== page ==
Good dentists *earn* their fancy cars and boats, i you ask me.

  25. Eh, fillings aren’t that painful. I used to do them without novocaine because the amount it took made me feel sick for the rest of the day and I prefer a little pain over a day of feeling crappy. Didn’t cause me to sweat or anything, I just twitched my foot.

  26. A good friend of mine has Ehlers-Danlos Syndrome, a genetic disease that affect the production of collagen. Among other things, it affects the processing of novocaine, which is only effective if injected in a certain way. Of course, this isn’t the normal way dentists do it.

  27. Not dental, but similar. I was in the hospital for an inflamed tonsil. I wasn’t in pain, so I told the nurse I refused the painkillers that the doc ordered for me. Then, he hurt me bad. Pair of pliers to the tonsil to squeeze out the pus. I was screaming for the pain meds.

    I will never, ever, again refuse pain medication, even if I don’t think I need it.

  28. I always think about Jack Nicholson’s early acting job in the original “Little Shop of Horrors”, when he’s in the dentist’s waiting room reading the magazine “PAIN”, then yelling at the dentist “Don’t Stop NOOOOWWW!”.

  29. bananasfk@17:

    Fluoride is added to municipal water here, but a surprising number of households in the U.S., at least on the east coast, still have private wells which would lack fluoride. In North Carolina, where I live, ~50% of houses have septic systems, and that usually means a well, too. My wife and I buy “nursery water,” bottled water with added fluoride, for the kids.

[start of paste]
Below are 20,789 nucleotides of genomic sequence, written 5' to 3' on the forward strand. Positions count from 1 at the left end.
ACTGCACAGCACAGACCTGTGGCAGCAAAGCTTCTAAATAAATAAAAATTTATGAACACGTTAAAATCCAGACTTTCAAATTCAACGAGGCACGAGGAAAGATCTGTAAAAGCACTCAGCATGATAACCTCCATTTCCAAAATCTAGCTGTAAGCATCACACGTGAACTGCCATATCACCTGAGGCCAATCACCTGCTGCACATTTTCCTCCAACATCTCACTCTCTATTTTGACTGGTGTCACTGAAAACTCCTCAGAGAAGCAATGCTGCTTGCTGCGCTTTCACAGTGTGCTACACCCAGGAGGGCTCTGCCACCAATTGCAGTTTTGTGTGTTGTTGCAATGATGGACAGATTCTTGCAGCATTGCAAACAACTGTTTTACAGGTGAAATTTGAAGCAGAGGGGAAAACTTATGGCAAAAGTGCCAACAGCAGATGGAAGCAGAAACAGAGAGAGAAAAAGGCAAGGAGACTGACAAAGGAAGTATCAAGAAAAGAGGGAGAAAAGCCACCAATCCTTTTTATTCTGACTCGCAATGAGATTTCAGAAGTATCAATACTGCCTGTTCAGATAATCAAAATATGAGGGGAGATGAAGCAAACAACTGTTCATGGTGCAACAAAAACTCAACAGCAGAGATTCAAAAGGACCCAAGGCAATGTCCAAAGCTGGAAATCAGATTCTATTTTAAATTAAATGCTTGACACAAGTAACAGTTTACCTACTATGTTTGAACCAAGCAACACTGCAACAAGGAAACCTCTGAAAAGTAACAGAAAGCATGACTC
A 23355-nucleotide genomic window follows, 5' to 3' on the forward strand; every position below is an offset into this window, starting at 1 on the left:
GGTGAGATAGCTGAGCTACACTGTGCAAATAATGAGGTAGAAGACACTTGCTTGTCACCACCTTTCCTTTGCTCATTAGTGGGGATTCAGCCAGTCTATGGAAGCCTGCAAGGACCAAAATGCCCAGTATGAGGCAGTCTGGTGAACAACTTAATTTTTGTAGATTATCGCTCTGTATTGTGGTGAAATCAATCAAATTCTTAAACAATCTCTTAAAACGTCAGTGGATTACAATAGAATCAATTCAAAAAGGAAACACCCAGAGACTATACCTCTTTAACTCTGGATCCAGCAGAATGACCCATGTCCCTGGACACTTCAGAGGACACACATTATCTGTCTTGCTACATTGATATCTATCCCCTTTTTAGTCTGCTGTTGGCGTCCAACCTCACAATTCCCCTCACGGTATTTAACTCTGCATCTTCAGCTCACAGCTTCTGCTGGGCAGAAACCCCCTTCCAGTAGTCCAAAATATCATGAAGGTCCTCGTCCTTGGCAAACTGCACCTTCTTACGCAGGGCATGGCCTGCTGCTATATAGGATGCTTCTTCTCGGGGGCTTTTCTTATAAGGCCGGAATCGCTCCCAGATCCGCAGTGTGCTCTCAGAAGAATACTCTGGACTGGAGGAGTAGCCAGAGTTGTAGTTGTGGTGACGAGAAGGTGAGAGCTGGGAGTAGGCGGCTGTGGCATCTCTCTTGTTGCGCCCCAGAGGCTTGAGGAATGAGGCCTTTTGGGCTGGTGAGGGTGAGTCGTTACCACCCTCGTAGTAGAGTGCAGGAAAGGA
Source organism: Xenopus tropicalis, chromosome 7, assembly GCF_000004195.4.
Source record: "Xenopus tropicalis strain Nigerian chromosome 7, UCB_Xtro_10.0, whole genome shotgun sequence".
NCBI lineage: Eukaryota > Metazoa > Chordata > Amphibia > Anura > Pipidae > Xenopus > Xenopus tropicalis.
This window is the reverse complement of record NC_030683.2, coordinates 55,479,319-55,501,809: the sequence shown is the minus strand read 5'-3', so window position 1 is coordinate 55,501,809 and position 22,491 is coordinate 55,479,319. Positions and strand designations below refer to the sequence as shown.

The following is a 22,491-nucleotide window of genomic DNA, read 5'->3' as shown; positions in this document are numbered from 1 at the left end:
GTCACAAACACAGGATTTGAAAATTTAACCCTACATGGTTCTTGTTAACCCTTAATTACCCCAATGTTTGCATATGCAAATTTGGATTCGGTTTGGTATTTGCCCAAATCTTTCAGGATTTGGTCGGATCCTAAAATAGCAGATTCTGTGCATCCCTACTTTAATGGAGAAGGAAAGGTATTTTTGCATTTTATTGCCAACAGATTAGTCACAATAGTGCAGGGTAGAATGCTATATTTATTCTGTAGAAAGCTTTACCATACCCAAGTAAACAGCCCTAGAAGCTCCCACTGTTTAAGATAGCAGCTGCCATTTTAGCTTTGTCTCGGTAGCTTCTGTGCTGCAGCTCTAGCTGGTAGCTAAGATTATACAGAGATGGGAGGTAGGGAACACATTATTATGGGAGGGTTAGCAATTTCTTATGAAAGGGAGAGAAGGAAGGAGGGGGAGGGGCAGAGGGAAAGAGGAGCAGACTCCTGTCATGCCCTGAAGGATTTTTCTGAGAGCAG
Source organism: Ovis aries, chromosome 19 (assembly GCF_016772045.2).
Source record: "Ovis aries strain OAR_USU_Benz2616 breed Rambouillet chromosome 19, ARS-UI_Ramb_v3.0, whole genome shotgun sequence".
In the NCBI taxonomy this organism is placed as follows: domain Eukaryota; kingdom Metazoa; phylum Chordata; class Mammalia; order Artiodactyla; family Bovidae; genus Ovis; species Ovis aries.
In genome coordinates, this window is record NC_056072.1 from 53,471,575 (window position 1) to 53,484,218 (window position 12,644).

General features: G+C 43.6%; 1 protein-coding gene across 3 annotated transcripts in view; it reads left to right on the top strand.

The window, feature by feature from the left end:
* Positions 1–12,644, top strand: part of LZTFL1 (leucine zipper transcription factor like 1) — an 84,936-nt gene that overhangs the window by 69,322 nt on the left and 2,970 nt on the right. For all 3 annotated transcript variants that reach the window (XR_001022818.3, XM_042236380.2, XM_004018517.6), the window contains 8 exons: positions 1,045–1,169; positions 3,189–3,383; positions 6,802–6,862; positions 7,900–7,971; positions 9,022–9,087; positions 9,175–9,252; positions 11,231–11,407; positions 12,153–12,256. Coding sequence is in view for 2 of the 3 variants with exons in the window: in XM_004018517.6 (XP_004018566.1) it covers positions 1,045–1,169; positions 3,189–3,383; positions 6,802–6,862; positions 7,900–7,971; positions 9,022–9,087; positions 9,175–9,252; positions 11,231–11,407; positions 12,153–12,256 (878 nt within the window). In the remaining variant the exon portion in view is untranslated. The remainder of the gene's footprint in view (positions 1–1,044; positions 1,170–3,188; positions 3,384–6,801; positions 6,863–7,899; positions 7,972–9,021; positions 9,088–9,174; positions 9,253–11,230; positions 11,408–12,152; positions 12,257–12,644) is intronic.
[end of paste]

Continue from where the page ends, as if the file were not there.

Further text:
The positive side is that the well water tastes great. The negative is that when the electricity goes out, there’s no water pressure and we can’t flush the toilet.

    Our host appears to live out in the countryside, so I wouldn’t be surpised if he is drinking from a fluoride-deficient well, too.

  30. My husband is pretty much immune to all of the ‘caines, to the point where he was injected up to the legal limit on several of them during one long session back in 2000 and still feeling it. When you combine that with a misaligned jaw that doesn’t open wide enough for dental tastes, a dental visit was enough to spur a borderline panic attack.

    And then I heard about “sedation dentistry.”* So now he’s getting regular, awake checkups— and if they have to do major work, they give him sleeping pills so he’s semi-conscious.

    This causes my dad a bit of bemusement— he’s from the era where numbing agents weren’t really available. I think what really convinced him was the explanation of “He didn’t get checkups for years because they hurt— and now his teeth are clean and healthy. Are you complaining?”

    *”We cater to cowards” is their slogan. Seriously.

  31. banasfk @17

    The West Midlands is the only area of the UK with added fluoride in the water. I presume you live there.

  32. If you’re dentist should really have started that ancedote with, “Now this is no BS,…” like a sea story.

  33. I do pain research, and even though we pay the nearly-broke university kids $50 to show up and endure a little pain, the reason people get their friends to do it is to put them through pain too, and see whose tolerance was higher, and to print out the MRI of their brain.

    So I’m a big fan of competitive pain endurance :)

  34. Sleep dentistry is a godsend in the case of a child who has a developmental disability, and isn’t going to quietly sit still for shots and drilling. It’s not just a matter of no-painkiller = measure of personal worth.